Welcome back to The Biomedarticles Exchange, a weekly newsletter for startups and markets. It is inspired by what the day of the week is Exchange column digs in, but it’s free and made for your weekend reading. Would you like it in your inbox every Saturday? Register here.
Our work this week started in China, delving into African startup activity, revisiting China, delving very deeply into the Latin American startup ecosystem and ending with a second look at the Robinhood IPO. In other words, it wasn’t really busy!
You may have been surprised that Amazon stock fell off a cliff on Friday. After all, the company posted tremendous revenue growth to just over $ 113 billion in the quarter. And AWS, its public cloud business, seemed to be doing fine.
But investors had expected more growth and priced the Seattle e-commerce player accordingly. When Amazon missed its sales expectations and forecast growth of “between 10% and 16% compared to the third quarter of 2020” for the third quarter of 2021, investors let go of its stock.
But, as some in the financial press note, it’s not just Amazon that is distancing itself from investors. Etsy and eBay also fell this week. It seems that investors are expecting a period of rapid growth in e-commerce to at least slow down and even be over thanks to the COVID-19 pandemic. This means that ratings are being reset on a wide variety of companies, including startups.
Not that every company that slows down after the early stages of the pandemic is suffering, Duolingo has had a strong opening week as a publicly traded company despite the slowdown in growth. But delta variant or not, the asset classes are changing their market structure. We’d be wise to keep that in mind.
It’s the products, stupid
Something that stuck through my teeth this week is how much Robinhood has changed the game in terms of consumer investment. Sure, this week was mostly about the company’s IPO and its somewhat laid back early trading performance. But buried in the final S-1 / A files is new evidence of Robinhood’s cultural influence.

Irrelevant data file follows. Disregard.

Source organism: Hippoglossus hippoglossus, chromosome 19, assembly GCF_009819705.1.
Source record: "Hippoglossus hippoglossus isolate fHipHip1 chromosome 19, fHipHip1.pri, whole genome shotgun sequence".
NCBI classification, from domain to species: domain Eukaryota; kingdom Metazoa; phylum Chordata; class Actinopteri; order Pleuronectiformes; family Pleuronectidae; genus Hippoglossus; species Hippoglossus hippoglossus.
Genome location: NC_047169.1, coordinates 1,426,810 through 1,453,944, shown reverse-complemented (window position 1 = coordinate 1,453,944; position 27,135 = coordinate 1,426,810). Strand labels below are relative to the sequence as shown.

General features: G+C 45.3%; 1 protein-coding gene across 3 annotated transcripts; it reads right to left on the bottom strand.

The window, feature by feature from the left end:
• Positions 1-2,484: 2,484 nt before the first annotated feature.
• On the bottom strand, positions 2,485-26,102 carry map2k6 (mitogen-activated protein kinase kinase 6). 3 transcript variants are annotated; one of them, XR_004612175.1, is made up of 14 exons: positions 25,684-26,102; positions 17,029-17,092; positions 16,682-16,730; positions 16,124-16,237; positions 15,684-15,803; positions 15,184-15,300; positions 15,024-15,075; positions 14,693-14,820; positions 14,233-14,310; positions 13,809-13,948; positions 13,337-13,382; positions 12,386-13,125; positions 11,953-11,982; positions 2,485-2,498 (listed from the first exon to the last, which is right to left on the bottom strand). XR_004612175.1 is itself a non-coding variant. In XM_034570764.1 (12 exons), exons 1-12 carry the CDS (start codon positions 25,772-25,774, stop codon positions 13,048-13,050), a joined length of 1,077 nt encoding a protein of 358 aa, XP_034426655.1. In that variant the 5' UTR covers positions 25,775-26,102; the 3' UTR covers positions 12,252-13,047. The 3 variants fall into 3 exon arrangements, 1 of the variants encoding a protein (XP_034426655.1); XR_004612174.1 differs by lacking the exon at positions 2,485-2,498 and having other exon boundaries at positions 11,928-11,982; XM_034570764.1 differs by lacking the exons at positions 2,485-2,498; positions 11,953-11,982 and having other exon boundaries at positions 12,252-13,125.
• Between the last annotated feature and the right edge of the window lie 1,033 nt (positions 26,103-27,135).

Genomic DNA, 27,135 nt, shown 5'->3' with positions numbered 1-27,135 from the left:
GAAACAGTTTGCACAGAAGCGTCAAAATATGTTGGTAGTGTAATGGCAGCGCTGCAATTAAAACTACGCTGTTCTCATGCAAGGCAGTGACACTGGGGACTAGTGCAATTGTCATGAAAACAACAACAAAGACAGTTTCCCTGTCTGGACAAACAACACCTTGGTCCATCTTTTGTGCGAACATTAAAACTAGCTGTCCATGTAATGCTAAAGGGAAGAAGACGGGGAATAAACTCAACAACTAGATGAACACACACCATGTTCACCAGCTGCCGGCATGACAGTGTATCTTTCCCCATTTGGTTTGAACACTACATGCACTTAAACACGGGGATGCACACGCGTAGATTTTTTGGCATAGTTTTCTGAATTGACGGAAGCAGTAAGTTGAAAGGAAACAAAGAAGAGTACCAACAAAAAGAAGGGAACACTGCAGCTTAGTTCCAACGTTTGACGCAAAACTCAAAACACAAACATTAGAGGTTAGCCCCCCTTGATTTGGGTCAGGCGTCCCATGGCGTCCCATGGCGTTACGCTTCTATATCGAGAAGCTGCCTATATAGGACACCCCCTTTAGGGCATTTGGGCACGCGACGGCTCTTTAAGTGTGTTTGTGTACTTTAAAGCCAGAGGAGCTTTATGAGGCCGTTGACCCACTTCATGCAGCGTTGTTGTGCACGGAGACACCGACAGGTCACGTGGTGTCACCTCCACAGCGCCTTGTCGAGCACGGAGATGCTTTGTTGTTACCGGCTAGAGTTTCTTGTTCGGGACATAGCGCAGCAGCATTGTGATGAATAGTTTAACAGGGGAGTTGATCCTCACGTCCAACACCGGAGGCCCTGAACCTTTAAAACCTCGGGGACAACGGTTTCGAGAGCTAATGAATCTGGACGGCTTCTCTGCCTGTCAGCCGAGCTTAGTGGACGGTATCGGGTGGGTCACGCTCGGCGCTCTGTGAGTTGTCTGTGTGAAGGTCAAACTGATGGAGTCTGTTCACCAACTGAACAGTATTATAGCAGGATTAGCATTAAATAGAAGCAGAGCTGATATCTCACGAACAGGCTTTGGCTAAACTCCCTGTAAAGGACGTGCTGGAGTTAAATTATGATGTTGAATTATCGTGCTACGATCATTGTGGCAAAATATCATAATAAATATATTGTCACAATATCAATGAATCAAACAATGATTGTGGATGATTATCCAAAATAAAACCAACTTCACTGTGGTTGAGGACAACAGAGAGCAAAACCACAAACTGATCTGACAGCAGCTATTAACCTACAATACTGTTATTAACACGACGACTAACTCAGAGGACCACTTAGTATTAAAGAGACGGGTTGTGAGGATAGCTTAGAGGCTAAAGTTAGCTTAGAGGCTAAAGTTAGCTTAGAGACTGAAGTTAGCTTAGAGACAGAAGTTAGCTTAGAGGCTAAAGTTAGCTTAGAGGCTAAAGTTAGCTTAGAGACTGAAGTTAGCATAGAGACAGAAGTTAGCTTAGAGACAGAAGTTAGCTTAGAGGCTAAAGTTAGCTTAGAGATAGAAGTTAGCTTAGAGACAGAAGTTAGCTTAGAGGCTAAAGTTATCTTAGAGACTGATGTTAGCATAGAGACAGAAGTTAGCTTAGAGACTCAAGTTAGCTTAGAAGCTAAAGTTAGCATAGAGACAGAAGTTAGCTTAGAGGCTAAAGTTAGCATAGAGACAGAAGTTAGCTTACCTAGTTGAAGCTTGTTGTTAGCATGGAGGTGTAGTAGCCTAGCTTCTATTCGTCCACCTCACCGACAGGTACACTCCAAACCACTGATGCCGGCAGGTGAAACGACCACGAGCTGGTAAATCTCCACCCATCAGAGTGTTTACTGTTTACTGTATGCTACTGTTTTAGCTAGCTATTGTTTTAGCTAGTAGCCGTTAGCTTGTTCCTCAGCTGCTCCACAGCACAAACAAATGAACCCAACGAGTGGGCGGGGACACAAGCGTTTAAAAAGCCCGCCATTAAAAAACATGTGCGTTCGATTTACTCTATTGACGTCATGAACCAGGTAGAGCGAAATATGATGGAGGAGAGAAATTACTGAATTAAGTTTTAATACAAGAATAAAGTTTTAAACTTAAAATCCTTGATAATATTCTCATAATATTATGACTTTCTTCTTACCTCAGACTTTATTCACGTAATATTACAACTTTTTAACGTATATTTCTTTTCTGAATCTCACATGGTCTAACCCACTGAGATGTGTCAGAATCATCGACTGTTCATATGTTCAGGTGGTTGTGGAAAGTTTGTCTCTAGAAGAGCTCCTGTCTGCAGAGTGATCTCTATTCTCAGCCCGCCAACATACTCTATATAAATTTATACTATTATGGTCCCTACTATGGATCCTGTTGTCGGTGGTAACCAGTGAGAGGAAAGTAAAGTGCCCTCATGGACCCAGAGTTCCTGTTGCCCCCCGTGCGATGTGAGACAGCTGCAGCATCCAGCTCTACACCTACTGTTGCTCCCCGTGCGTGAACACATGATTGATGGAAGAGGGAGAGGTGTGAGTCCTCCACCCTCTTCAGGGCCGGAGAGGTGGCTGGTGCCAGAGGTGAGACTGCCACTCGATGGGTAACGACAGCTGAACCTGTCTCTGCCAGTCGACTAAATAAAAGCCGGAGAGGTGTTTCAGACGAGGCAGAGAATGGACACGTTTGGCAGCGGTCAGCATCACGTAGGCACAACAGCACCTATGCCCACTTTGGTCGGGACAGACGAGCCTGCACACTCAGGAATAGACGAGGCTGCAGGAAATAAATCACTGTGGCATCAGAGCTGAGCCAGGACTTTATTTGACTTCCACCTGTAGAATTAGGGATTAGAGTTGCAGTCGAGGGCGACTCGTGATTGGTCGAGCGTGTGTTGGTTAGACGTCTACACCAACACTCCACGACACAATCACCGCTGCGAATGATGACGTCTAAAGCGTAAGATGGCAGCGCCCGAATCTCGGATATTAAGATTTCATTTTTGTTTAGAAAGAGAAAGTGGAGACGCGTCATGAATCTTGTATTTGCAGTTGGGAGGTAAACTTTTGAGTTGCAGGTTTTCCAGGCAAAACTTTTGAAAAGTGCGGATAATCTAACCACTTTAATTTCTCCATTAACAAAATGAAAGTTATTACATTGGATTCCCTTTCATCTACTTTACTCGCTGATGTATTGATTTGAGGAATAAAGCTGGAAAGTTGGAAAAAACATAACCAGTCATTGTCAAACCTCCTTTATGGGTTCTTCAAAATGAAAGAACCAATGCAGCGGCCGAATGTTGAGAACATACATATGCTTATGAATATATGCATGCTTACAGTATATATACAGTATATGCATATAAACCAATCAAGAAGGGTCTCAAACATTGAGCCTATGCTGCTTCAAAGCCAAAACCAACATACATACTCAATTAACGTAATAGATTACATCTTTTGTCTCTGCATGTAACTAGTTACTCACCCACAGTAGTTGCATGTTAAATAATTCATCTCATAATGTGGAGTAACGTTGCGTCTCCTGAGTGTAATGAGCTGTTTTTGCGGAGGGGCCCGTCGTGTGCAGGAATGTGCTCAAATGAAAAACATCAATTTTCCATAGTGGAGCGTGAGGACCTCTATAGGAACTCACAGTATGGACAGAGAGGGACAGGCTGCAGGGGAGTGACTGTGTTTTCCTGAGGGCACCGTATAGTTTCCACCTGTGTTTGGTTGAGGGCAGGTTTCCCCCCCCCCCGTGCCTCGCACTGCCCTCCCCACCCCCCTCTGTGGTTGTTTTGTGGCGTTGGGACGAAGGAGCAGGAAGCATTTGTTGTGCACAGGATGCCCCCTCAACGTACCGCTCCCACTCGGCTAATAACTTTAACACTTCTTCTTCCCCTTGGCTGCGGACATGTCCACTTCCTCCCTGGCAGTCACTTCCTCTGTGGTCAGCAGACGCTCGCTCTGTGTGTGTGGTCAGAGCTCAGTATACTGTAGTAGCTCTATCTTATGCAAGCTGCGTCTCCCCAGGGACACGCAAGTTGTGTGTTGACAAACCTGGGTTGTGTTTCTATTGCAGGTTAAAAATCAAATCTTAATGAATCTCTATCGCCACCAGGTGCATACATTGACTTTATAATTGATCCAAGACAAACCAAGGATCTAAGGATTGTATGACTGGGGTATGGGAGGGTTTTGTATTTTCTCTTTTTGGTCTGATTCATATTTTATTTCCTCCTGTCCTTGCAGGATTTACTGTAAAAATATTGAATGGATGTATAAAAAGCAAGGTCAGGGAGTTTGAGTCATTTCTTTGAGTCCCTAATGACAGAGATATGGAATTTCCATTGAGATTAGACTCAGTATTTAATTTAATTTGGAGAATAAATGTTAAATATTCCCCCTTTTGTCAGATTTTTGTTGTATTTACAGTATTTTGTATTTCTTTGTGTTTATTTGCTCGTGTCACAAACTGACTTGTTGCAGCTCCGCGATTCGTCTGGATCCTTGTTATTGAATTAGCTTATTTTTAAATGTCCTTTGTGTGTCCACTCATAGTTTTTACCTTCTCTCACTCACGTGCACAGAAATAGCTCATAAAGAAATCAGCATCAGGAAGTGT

At the top of the US consumer investment unicorn filings are two statistics. They look like this:
Hell, you think that’s a lot of credit accounts and monthly active users. But those are the numbers from March 31, 2021. They are out of date. In the same filing, Robinhood stated that its funded accounts grew to $ 22.5 million in the June 30th quarter. That’s 25% growth in a single quarter!
Of course, there were some things in the second quarter of this year that won’t happen anymore, but it’s still a crazy result.
Formerly a Robinhood investor Jan Hammer from Index sent a comment following the public offer of his investment, arguing that the company is part of the work of tech companies to shake up financial services. Companies like Robinhood, he wrote, are “not just a new coat of paint for the same old financial products.”
I think thats right. And the point is pretty devastating for established gamers who are still out there with dated websites and middling mobile experiences. Can you imagine getting a Gen Zer trading Robinhood or eToro or M1 Finance for John Hancock? The toothpaste, as they say, doesn’t go back in the tube.
How could Fidelity and Vanguard Robinhood users persuade them to switch to their services? Can they do that, or has a whole generation of investors completely skipped traditional financial players? Robinhood cops have to think that way, and I don’t really find it inside me to fight against perspective.
I don’t know how Robinhood is going to play out in the quarters to come, but it feels – given Robinhood’s MAU numbers, M1 AUM numbers, etc. – that fintech startups have several marches on their trustworthy 401 (k) – Vendors stole. A market that I am sure that fintechs will soon dig deeper into the subject.
More about Africa
Back to Africa, how about some July dates? Our investigation into the continent’s strong performance in the first half of 2021 stopped in June, so we’re adding some data. Pro-Africa observational publication The Big Deal, African Startups Raised $ 308 million in 71 deals in the district. That’s a run rate of around $ 3.7 billion. Or put more simply, African startups are still well on their way to hitting their best year when it comes to raising venture capital.
Hugs and get vaccinated.